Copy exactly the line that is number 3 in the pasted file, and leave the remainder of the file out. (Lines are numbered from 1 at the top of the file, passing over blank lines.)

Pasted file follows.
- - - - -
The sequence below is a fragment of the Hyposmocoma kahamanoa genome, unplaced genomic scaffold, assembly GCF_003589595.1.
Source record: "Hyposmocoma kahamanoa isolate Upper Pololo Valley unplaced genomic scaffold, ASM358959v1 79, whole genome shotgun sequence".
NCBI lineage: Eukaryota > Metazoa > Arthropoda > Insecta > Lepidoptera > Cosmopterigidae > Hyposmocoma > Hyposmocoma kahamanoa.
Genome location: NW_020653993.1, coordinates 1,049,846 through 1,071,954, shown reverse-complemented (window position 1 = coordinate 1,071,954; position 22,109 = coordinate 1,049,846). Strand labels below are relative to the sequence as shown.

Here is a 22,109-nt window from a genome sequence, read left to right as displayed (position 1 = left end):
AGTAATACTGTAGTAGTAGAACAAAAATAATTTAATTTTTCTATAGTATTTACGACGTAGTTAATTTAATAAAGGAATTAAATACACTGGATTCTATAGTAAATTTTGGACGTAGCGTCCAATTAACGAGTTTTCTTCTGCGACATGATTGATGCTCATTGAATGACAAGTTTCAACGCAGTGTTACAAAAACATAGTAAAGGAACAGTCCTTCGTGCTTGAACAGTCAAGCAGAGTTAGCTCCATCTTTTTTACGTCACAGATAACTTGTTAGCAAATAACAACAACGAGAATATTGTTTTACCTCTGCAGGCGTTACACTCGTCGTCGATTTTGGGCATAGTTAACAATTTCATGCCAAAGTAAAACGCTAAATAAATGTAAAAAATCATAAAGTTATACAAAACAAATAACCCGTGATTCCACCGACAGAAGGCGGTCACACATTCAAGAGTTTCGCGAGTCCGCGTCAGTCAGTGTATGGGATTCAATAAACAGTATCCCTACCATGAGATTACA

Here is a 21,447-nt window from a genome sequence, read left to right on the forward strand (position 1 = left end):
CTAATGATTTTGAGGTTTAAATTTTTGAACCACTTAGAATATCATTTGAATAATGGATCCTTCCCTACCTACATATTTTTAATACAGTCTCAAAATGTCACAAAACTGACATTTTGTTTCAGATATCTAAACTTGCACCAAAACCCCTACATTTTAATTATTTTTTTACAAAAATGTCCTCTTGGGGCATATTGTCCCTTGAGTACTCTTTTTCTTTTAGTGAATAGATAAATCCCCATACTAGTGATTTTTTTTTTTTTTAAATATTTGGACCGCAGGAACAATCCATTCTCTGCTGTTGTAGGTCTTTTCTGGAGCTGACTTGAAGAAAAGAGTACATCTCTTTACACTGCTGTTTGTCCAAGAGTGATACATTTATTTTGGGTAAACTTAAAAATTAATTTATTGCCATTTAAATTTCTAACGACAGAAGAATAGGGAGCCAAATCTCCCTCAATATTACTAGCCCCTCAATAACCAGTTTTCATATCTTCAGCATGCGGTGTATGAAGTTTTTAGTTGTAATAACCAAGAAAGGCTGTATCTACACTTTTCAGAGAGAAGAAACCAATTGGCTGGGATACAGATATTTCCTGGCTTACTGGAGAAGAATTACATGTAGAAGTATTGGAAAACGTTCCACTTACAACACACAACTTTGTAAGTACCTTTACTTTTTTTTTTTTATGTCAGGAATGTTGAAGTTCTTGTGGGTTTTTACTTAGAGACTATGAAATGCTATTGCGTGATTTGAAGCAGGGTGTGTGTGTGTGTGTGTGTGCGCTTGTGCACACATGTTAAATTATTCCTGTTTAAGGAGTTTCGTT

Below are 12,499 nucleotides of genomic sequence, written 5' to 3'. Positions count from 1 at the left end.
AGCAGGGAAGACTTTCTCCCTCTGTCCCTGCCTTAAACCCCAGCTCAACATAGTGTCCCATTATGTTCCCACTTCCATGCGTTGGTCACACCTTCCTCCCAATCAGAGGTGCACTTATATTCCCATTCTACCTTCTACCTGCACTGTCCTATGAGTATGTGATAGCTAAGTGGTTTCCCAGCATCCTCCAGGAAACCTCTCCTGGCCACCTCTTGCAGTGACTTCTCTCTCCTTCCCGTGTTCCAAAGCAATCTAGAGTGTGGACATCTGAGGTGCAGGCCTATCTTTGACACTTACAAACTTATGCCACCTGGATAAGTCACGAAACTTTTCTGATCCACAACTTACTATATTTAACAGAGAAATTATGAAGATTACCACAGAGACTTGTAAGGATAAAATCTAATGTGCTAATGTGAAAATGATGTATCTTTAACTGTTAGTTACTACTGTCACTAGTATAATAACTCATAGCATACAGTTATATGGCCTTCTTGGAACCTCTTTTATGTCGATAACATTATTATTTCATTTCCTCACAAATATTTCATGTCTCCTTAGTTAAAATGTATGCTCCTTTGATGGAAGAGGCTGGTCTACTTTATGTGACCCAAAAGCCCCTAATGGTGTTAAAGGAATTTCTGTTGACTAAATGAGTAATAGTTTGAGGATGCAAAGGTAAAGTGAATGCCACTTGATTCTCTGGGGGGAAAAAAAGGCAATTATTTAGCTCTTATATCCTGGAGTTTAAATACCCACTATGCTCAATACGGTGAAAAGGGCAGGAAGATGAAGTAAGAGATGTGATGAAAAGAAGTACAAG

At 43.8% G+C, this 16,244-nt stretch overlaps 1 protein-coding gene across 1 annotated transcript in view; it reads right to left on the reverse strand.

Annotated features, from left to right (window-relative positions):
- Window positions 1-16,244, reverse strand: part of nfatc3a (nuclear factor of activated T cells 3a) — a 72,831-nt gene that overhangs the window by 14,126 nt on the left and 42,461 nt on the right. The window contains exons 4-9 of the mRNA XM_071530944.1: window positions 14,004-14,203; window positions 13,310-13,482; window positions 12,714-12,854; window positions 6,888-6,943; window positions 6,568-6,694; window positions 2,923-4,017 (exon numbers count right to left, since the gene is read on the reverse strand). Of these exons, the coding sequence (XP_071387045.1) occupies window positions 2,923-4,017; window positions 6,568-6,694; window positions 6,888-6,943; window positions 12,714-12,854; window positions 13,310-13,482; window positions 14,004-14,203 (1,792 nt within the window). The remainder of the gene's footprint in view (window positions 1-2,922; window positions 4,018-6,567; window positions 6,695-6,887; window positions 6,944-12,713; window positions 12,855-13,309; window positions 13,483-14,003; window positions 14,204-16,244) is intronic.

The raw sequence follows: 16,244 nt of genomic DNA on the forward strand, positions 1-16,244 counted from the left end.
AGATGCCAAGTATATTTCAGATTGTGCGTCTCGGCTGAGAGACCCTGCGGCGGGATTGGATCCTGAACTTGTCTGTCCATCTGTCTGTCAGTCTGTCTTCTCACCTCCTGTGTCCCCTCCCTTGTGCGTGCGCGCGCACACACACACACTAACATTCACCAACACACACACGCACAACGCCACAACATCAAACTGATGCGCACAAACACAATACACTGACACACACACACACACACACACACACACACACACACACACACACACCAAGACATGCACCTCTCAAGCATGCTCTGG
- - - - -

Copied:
NCBI lineage: Eukaryota > Metazoa > Arthropoda > Insecta > Lepidoptera > Cosmopterigidae > Hyposmocoma > Hyposmocoma kahamanoa.